IN RE: TOUSA, INC., et al., Debtors. Senior Transeastern Lenders, Defendant–Appellee, Citicorp North America, Inc., Certain First Lien Term Lenders, Intervenors–Appellees, v. Official Committee of Unsecured Creditors, Plaintiff–Appellant.
This bankruptcy appeal involves a transfer of liens by subsidiaries of TOUSA, Inc., to secure the payment of a debt owed only by their parent, TOUSA. On July 31, 2007, TOUSA paid a settlement of $421 million to the Senior Transeastern Lenders with loan proceeds from the New Lenders secured primarily by the assets of several subsidiaries of TOUSA. Six months later, TOUSA and the Conveying Subsidiaries filed for bankruptcy. In an adversary proceeding filed by the Committee of Unsecured Creditors of TOUSA, the bankruptcy court avoided the liens as a fraudulent transfer because the Conveying Subsidiaries did not receive reasonably equivalent value; ordered the Transeastern Lenders to disgorge $403 million of the loan proceeds because the transfer of the liens was for the benefit of the Transeastern Lenders; and awarded damages to the Conveying Subsidiaries. The Transeastern Lenders and the New Lenders, as intervenors, appealed. The district court quashed the judgment as to the Transeastern Lenders and stayed the appeal of the New Lenders. This appeal by the Committee of Unsecured Creditors presents two issues: (1) whether the bankruptcy court clearly erred when it found that the Conveying Subsidiaries did not receive reasonably equivalent value in exchange for the liens to secure loans used to pay a debt owed only by TOUSA, 11 U.S.C. § 548; and (2) whether the Transeastern Lenders were entities “for whose benefit” the Conveying Subsidiaries transferred the liens, 11 U.S.C. § 550(a)(1). We hold that the bankruptcy court did not clearly err when it found that the Conveying Subsidiaries did not receive reasonably equivalent value for the liens and that the bankruptcy court correctly ruled that the Transeastern Lenders were entities “for whose benefit” the liens were transferred. We reverse the judgment of the district court, affirm the liability findings of the bankruptcy court, and remand for further proceedings consistent with this opinion.
We divide our summary of the events that led to this appeal into three parts. We first recount the uncontested facts that underlie this appeal. We then review the findings of fact and conclusions of law of the bankruptcy court. Finally, we review the decision of the district court.
A. Factual Background
As of 2006, TOUSA, Inc., was the thirteenth largest homebuilding enterprise in the country, with operations in Florida, Texas, the mid-Atlantic states, and the western United States. The company had grown rapidly, chiefly by acquiring independent homebuilders that became subsidiaries of TOUSA. These subsidiaries owned most of the assets of the enterprise and generated virtually all of its revenue.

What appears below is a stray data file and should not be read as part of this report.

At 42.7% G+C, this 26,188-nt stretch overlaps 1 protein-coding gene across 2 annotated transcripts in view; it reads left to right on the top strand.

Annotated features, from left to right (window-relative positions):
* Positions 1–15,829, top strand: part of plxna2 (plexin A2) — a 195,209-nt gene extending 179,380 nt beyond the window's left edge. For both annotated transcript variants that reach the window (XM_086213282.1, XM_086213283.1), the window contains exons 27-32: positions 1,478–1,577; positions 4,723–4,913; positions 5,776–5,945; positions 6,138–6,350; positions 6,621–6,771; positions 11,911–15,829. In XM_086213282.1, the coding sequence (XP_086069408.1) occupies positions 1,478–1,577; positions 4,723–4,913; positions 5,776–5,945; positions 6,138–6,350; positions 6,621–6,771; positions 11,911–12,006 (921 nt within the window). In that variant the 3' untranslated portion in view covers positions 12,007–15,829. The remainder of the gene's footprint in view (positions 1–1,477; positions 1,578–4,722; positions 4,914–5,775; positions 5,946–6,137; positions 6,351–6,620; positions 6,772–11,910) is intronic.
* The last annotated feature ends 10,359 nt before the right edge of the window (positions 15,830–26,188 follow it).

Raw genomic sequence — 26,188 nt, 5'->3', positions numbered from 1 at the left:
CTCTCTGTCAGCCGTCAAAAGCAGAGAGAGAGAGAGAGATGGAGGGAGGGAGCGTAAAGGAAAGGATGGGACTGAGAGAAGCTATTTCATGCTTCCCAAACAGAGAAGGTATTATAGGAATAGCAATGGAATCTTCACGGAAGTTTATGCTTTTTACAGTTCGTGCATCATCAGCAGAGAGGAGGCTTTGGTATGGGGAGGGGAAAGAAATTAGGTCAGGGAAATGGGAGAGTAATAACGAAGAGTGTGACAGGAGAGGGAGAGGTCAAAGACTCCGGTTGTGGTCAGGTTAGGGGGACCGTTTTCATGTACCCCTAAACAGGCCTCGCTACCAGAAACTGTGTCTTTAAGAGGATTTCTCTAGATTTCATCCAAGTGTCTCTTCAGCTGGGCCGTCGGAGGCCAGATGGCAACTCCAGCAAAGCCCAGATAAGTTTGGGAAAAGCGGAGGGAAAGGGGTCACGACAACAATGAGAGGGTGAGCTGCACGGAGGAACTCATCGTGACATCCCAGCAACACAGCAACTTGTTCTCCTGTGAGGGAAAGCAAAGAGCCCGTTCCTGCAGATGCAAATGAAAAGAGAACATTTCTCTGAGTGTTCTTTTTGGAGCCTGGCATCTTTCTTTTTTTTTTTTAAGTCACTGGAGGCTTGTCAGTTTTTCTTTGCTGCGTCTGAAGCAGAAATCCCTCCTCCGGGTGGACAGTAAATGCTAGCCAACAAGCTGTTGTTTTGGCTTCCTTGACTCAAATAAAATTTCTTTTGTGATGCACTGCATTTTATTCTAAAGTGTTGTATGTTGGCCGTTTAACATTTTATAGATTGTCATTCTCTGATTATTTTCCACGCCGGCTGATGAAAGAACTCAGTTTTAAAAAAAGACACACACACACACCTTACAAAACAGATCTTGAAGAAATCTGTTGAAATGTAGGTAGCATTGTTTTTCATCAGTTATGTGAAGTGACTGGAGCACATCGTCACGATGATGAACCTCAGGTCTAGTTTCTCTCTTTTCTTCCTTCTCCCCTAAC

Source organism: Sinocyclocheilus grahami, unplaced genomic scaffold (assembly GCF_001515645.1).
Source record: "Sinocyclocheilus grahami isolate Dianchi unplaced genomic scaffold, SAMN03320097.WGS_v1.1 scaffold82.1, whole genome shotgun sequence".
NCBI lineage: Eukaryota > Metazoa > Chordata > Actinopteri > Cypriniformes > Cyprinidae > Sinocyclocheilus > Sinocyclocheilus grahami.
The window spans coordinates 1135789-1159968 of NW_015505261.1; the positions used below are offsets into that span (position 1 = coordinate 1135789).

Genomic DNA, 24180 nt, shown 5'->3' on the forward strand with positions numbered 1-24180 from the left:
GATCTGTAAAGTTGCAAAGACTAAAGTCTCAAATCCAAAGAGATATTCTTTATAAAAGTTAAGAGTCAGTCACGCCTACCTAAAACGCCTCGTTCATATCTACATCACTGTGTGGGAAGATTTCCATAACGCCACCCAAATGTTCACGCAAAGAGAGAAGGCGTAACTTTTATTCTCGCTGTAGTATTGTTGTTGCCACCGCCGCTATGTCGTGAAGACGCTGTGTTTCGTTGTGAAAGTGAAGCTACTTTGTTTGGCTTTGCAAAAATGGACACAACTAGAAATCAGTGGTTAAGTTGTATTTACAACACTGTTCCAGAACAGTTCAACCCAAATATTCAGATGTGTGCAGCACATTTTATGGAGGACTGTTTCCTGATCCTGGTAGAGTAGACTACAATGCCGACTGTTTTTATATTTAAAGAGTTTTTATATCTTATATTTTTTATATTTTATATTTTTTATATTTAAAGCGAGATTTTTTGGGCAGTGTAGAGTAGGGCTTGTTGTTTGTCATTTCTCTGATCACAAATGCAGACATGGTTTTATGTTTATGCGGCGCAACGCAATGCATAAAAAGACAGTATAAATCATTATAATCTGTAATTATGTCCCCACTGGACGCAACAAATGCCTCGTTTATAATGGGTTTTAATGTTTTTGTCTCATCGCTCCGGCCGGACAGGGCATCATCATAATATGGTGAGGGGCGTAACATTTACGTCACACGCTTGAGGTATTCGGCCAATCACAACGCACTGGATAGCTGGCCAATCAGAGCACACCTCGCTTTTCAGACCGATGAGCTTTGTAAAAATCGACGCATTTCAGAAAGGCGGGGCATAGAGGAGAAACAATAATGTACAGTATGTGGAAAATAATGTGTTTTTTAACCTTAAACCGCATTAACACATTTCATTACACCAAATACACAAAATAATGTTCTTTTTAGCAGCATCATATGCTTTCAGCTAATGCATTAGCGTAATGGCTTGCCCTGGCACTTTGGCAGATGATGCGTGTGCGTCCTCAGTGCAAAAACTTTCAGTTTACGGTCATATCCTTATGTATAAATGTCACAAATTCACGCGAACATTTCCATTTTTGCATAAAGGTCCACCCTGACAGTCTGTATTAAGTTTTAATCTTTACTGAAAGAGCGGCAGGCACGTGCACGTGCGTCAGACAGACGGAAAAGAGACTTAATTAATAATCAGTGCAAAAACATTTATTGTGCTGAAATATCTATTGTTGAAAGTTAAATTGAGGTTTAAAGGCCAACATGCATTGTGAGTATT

To finance its growth, TOUSA borrowed a lot. TOUSA issued more than $1 billion of public bonds. That debt was unsecured, but was guaranteed by the Conveying Subsidiaries. TOUSA also borrowed funds under a revolving line of credit agreement administered by Citicorp North America, Inc. The Conveying Subsidiaries and TOUSA were jointly and severally liable for repayment of the revolving loan, which was secured by liens on the assets of the companies. Both the bond debt and revolving loan agreements provided that an adverse judgment for more than $10 million against TOUSA or any of its subsidiaries or a bankruptcy filing by TOUSA or any of its subsidiaries would constitute an event of default, which would permit the bondholders and Citicorp to declare all outstanding amounts of debt due immediately. As of July 31, 2007, TOUSA had approximately $1.061 billion of principal outstanding on its bond debt and $224 million outstanding on its revolving loan.
In June 2005, TOUSA entered a joint venture with Falcone/Ritchie LLC to acquire homebuilding assets owned by Transeastern Properties, Inc., in Florida. TOUSA incurred more debt, this time from the Transeastern Lenders, to fund the Transeastern Joint Venture, but none of the Conveying Subsidiaries became an obligor or guarantor of the Transeastern debt.
The downturn in the housing market soon threatened the Transeastern Joint Venture. By October 4, 2006, the joint venture had defaulted on several obligations. At the end of that month, the Transeastern Lenders alleged defaults and demanded payment from TOUSA. In December 2006, the Transeastern Lenders sued TOUSA, and in January 2007, the Transeastern Lenders alleged that TOUSA was responsible for damages of over $2 billion.